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HIV: Fact & Fiction


As we enter the third decade of the AIDS epidemic, misconceptions and myths about the disease still loom large on the horizon. Despite progress made in understanding the virus and efforts to better educate the public, a number of these myths continue to persist.

Myth #1 Only gay men get AIDS.

"Unfortunately, HIV disease made its way into the U.S. via the gay community," says Debra Johnson, NP, PA-C. "However, worldwide, HIV infection is predominantly a disease that infects heterosexuals and currently in the U.S., most of the new infections are being found in heterosexuals." Johnson is a healthcare provider at the HIV clinic at the University of Southern California and principal investigator for the USC Clinical Trials Unit.

Half of the newly diagnosed AIDS cases worldwide are among women, and compared to men, women are four times more likely to contract HIV from sexual intercourse. AIDS is also now the number one cause of death among American black women between the ages of 25 to 44.

Myth #2 AIDS is spread by casual contact - hugging, light kissing, toilet seats, shaking hands and so on.

"They are not a means of transmission of the virus to our knowledge," says Charles E. Lewis, M.D., a professor of medicine at the UCLA's School of Public Health.

AIDS transmission requires the exchange of body fluids, specifically genital secretions and blood. Several studies have shown that caregivers of HIV infected patients have a zero conversion rate, points out Johnson, and if condoms are used appropriately, the risk is extremely low between sexual partners.

Myth #3 People who get AIDS are either IV drug users or very promiscuous. In other words, nice people – such as your teenage children - don't get AIDS.

This myth has been one of the most damaging of all, and has shrouded the disease with shame as well as ostracized those infected with it. The assumption that "bad people get what they deserve," has been an unfortunate conjecture held by a sizeable portion of the public, while the idea that nice people or those that go to Sunday school, Boy Scouts, etc., cannot acquire the virus. Not only has this prevailing myth bred bigotry, but many of the "nice" people have ended up infected because of ignorance.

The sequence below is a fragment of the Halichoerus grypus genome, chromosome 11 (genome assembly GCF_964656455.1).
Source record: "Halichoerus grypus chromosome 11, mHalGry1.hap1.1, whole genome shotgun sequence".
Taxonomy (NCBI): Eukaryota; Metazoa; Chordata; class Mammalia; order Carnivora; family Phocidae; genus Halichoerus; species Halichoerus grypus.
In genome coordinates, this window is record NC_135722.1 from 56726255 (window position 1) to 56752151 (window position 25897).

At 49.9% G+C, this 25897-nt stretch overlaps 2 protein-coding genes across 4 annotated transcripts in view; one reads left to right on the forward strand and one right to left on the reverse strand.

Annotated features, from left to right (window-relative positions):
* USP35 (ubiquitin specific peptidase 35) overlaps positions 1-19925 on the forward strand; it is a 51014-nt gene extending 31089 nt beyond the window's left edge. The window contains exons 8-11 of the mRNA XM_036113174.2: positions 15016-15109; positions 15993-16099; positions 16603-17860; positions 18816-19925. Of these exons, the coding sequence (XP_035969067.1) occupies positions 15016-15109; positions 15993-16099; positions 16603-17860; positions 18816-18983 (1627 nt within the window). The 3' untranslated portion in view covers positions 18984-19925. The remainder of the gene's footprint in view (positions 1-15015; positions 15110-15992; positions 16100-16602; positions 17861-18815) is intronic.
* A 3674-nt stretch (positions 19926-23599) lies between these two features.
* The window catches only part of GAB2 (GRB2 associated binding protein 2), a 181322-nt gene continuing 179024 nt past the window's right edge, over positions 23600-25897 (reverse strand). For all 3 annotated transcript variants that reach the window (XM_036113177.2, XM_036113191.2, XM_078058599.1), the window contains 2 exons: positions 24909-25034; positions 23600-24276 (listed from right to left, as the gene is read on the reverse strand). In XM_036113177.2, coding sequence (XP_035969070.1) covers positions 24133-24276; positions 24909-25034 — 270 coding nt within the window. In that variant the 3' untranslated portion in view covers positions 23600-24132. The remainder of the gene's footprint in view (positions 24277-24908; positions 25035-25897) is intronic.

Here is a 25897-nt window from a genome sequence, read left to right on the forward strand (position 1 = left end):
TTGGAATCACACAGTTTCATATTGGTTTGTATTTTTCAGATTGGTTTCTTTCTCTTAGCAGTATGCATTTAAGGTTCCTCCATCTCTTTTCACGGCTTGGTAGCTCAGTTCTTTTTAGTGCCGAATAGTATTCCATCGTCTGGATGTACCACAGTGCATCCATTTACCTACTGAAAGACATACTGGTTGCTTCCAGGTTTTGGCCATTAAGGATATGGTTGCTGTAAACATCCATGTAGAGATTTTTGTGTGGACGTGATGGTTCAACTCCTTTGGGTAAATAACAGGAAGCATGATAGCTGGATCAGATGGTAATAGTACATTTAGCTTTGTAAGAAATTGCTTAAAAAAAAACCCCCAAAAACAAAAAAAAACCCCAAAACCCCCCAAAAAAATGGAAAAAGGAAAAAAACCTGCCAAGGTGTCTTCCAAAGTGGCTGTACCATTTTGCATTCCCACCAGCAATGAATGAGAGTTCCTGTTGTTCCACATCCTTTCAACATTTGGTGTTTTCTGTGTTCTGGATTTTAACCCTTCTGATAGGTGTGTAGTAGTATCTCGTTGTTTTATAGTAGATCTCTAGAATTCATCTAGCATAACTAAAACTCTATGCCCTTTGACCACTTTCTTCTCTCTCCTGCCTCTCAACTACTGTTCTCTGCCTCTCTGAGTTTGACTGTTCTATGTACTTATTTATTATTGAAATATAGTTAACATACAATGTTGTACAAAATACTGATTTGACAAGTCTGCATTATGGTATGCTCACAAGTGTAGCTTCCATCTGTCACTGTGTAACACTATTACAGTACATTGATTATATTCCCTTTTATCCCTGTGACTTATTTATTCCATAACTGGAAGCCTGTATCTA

"Many of the new patients that we are currently seeing are newly diagnosed," says Johnson, "Sometimes pregnant women who have only had one sexual partner. We also see newly diagnosed adolescents who are no more promiscuous than any other teenager."

Bottom line — AIDS doesn't discriminate. It will infect anyone, regardless of age, race, religion, gender or sexual preference.

Myth #4 You cannot get AIDS from having oral sex.

Oral sex is less risky than either vaginal or anal sex, but it is not foolproof. A few recent studies show that while transmission is lower, people have been infected with the virus via oral sex.

Myth #5 AIDS has been cured so we don't need to take precautions anymore.

"This is the most dangerous myth of all," says Lewis, "That AIDS can be cured."

With the advent of new drugs that appear to prolong the lives of people sick with AIDS, many have gotten the mistaken notion that a cure has been found. The result has been an increasing complacency, including lessening preventive efforts. But the drugs are far from being a cure, warns Lewis.

"Essentially, all we can do is suppress the multiplication of the virus with multiple drugs, and very expensive ones at that," he says. The drugs must be taken several times a day, can cause severe side effects and compliance is frequently poor because of this. Drug resistance is also an ever-increasing problem.

Myth #6 If we ignore it, it will go away.

Unfortunately, this is the attitude currently taken in much of the sex education given in American public schools and by parents as well. The attitude: just telling teens to "say no" and not giving them information they really need to prevent an HIV infection as well as other sexually transmitted diseases, or ignoring the subject altogether.

Johnson believes that this attitude endangers the lives of our children. "Pretending that sex is not happening to your son or daughter is truly endangering their lives," she says. "Our children need to be prepared. If your child tests HIV positive, it's too late to go back and say I wish I would have known."

She encourages parents to talk about sex, but more than anything, to leave the door to communication open. "And if you can't talk to them, then leave condoms out for them or send them to talk to someone who can discuss the subject."

Johnson also points out that parents aren't the only ones delinquent in this subject. Last year 200 physicians were polled about the health care discussions that they conducted with their patients and while 80 percent had discussed smoking, only 20 percent ever took a sexual history.

"If you don't know what kind of sexual encounters your patients are having," says Johnson, "Then how can you educate them on reducing their risks?"

What is HIV/AIDS?
How do I know if I have HIV/AIDS?
What does it mean to be HIV Positive (HIV+)?

Last updated 15 November 2011



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